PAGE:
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Problem: How big should the organization be?


You are building a software development organization to meet competitive cost and schedule benchmarks. The first release of the end product will probably be less than 25 KSLOC.

Rapid growth is not anticipated after the first release.


    Some select individuals are able to build entire projects by themselves.

    Organization size affects the deliverable non-linearly. Communication overhead goes up as the square of the size, which means that the organization becomes less cohesive as the square of the size while the "horsepower" of the organization goes up only linearly.


      Do the entire design and implementation with one or two people.

      Resulting Context:

        An organization limited to small developments. Though there is a singleton development role, other roles may be necessary to support marketing, toolsmithing, and other functions. The productiv ity of a suitably chosen singleton developer is enough to handle sizable projects; here, we establish 25KSLOC as a limit, but see the rationale below for further parameters.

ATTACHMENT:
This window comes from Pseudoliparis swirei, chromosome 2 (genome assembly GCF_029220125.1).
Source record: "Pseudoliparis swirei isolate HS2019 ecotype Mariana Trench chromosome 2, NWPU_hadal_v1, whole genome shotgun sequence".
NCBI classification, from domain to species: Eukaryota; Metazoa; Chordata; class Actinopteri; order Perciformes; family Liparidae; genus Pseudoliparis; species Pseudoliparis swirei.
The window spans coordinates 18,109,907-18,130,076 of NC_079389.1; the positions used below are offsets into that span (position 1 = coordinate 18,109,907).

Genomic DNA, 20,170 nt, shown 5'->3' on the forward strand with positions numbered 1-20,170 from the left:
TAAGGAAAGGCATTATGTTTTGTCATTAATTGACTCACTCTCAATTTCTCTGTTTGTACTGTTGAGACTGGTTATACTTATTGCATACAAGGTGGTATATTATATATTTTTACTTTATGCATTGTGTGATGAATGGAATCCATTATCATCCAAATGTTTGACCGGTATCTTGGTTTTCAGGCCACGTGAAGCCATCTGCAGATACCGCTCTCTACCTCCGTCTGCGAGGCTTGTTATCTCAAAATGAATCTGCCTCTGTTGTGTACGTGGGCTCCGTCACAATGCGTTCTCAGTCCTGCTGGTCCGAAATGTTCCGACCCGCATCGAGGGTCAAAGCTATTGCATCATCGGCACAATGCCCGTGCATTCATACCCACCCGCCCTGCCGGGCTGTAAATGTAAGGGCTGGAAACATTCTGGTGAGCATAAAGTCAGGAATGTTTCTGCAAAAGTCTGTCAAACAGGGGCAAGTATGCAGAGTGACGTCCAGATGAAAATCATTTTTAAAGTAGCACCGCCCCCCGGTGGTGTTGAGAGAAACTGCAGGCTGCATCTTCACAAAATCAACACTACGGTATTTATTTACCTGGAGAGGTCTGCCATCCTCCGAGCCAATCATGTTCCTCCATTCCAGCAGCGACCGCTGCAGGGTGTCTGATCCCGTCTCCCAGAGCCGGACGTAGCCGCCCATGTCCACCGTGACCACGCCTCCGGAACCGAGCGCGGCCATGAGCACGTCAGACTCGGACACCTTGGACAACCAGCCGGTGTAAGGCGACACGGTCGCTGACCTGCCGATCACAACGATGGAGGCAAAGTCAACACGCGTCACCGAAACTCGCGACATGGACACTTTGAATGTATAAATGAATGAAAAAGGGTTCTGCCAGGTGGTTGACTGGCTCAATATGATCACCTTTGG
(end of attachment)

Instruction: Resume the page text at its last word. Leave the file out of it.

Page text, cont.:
The pattern is not "License to Hack". Don't give up technical review, validation,and verification at appropriate times in development (Review the Architecture, Engage Customers).

        This approach is rarely applicable, as it doesn't resolve some of the forces (many of them applicable) mentioned in Size the Organization. Where those forces don't apply, this pattern is a big win.

        Design Rationale:

          There are numerous examples of successful single-person developments. The dynamics of this development are different from those for a small team. The productivity of a single individual can be higher than a collection of several productive individuals. We have seen single-person developments generate 25KSLOC of deliverable code in 4 months (a craft interface for a telecommunication system); two-person developments do 135 KSLOC in 30 months. Many of these adhered faithfully to all stipulated reviews and verification steps.

          Success, of course, depends on choosing the right person. Boehm notes a 20-fold spread between the least and most effective developers. A telecommunications developer recently told me that "having the right expertise means the difference between being able to solve a problem in a half hour, and never being able to solve the problem at all."

          This pattern reduces the "truck number" of the organization (the number of people whose absence would threaten the organization were any one of them hit by a truck).

          Next: Size the Schedule

          Last updated Thu Mar 23 09:00:44 CST 1995

          Copyright © 1995 AT&T